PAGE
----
Person:Otto I, Holy Roman Emperor (1)

Otto I _____, Holy Roman Emperor
b.23 May 912 Sachsen, Germany
  • HOtto I _____, Holy Roman Emperor912 - 973
  • WEadgyth _____Abt 910 - 946
m. Sep 929
  1. Liudolf _____, Duke of Swabia930 - 957
  2. Liutgarde _____, of Saxony - 953
m. Oct or Nov 951
  1. Richilde _____, von Sachsen945 - 999
  2. Heinrich _____, von SachsenBet 952 & 953 - Abt 954
  3. Bruno _____, von SachsenBet 953 & 954 - 957
  4. Alde _____, von SachsenAbt 954 -
  5. Mathilde _____, von SachsenAbt 955 - 999
  6. Otto II _____, of Saxony, Holy Roman Emperor955 - 983
Facts and Events
Name[1] Otto I _____, Holy Roman Emperor
Alt Name[1] Otto I the Great _____, of Saxony
Alt Name[2][5] Otto I der Große _____, von Sachsen
Gender Male
Birth[5] 23 May 912 Sachsen, GermanyHouse of Liudolfings
Alt Birth[3] 23 Nov 912 Sachsen, Germany
Marriage Sep 929 to Eadgyth _____
Title (nobility)[5] 936 Herzog von Sachsen, König des Ostfrankenreiches
Marriage Oct or Nov 951 Pavia, Lombardia, Italyto Adelaide _____, of Italy
Title (nobility)[5] 951 König voon Italien
Title (nobility)[5] 962 römisch-deutscher Kaiser
Death[3][5] 7 May 973 Memleben, Sachsen, Preußen, Germany
Burial[3] Cathedral of Magdeburg, Magdeburg, Sachsen-Anhalt, Germany
Reference Number[1] Q43915?
  1. 1.0 1.1 1.2 Otto I, Holy Roman Emperor, in Wikipedia: The Free Encyclopedia.

    the text in this section is copied from an article in Wikipedia

    Otto I (23 November 912 – 7 May 973), traditionally known as Otto the Great, was East Frankish king from 936 and Holy Roman Emperor from 962 until his death in 973. He was the oldest son of Henry I the Fowler and Matilda.

    Otto inherited the Duchy of Saxony and the kingship of the Germans upon his father's death in 936. He continued his father's work of unifying all German tribes into a single kingdom and greatly expanded the king's powers at the expense of the aristocracy. Through strategic marriages and personal appointments, Otto installed members of his family in the kingdom's most important duchies. This reduced the various dukes, who had previously been co-equals with the king, to royal subjects under his authority. Otto transformed the church in Germany to strengthen royal authority and subjected its clergy to his personal control.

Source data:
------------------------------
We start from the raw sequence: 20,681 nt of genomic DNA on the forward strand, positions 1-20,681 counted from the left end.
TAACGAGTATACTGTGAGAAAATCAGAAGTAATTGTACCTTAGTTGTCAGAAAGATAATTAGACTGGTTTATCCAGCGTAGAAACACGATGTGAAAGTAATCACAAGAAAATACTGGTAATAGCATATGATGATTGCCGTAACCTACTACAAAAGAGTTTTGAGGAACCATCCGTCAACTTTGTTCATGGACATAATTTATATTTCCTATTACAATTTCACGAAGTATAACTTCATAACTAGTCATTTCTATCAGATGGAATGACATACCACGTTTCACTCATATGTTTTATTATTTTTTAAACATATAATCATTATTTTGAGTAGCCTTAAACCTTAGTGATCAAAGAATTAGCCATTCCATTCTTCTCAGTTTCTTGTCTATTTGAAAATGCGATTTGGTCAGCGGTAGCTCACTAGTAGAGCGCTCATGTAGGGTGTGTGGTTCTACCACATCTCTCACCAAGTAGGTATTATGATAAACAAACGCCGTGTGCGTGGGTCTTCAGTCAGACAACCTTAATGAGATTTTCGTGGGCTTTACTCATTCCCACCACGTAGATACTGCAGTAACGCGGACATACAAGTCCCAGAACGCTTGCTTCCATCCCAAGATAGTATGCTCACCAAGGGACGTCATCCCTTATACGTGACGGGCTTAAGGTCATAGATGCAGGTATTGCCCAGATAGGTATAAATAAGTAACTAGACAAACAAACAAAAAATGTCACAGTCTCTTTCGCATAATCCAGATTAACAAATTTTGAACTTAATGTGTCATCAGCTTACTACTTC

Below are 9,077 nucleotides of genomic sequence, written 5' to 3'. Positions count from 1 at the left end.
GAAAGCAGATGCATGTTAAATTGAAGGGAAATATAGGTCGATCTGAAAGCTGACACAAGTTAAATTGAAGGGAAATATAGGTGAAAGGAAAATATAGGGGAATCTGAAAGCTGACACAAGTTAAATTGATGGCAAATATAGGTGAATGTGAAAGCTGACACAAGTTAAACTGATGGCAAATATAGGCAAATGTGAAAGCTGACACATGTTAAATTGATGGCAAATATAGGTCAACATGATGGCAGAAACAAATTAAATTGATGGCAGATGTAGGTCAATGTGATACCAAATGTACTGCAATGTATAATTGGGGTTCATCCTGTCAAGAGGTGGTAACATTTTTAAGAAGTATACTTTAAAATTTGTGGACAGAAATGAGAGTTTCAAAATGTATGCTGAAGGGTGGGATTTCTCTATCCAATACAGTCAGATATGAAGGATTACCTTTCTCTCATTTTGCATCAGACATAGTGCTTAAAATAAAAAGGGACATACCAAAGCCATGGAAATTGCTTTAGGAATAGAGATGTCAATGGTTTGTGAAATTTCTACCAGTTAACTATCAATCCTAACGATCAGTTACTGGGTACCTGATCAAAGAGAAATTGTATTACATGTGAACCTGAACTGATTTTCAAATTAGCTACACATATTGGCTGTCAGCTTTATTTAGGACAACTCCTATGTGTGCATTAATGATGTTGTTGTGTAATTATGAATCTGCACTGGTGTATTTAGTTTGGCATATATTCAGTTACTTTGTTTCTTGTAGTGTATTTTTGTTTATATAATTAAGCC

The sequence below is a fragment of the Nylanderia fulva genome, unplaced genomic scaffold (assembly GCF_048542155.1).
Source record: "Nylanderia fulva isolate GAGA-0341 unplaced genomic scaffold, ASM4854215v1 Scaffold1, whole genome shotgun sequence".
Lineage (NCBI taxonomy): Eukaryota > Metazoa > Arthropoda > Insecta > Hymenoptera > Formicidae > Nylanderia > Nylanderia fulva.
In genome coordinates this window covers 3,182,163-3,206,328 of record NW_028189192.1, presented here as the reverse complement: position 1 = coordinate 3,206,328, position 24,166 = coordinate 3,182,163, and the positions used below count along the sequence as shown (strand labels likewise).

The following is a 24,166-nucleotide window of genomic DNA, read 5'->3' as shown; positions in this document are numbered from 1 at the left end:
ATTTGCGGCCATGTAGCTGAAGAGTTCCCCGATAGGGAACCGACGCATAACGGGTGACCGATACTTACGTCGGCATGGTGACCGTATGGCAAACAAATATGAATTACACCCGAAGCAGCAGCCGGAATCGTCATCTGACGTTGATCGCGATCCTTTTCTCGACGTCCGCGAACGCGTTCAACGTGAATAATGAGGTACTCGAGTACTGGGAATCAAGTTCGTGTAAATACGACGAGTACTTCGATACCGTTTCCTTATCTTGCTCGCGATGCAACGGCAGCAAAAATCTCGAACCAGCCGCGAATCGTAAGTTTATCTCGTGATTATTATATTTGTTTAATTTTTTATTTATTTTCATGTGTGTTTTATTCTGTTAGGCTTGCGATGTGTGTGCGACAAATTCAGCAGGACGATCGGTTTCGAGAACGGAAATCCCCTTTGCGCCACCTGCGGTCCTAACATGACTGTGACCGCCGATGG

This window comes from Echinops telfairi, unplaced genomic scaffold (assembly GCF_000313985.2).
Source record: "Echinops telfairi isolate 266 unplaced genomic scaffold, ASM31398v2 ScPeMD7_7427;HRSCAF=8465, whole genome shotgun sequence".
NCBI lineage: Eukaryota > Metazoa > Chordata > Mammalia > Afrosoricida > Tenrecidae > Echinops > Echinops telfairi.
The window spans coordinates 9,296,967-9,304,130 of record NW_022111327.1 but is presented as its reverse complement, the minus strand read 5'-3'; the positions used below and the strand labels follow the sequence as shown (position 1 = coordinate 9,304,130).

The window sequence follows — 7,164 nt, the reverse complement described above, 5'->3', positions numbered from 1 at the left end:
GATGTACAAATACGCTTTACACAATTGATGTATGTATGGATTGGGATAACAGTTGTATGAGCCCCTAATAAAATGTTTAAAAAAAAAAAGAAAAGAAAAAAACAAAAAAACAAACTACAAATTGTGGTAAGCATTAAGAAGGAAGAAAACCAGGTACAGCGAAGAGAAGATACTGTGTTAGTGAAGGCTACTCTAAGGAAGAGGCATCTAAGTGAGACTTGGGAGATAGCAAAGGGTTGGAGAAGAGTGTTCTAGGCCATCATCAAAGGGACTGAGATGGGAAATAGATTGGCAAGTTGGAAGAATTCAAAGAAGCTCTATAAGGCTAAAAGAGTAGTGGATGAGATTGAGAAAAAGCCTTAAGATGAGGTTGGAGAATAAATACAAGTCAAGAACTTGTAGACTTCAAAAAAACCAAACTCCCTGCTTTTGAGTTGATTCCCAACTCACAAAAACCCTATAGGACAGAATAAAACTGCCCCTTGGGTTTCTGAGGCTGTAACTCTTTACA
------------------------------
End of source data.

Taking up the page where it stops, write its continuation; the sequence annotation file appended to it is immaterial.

After putting down a brief civil war among the rebellious duchies, Otto defeated the Magyars at the Battle of Lechfeld in 955, thus ending the Hungarian invasions of Western Europe. The victory against the pagan Magyars earned Otto a reputation as a savior of Christendom and secured his hold over the kingdom. By 961, Otto had conquered the Kingdom of Italy. Following the example of Charlemagne's coronation as "Emperor of the Romans" in 800, Otto was crowned Holy Roman Emperor in 962 by Pope John XII in Rome.

    Otto's later years were marked by conflicts with the papacy and struggles to stabilize his rule over Italy. Reigning from Rome, Otto sought to improve relations with the Byzantine Empire, which opposed his claim to emperorship and his realm's further expansion to the south. To resolve this conflict, the Byzantine princess Theophanu married his son Otto II in April 972. Otto finally returned to Germany in August 972 and died at Memleben in May 973. Otto II succeeded him as Holy Roman Emperor.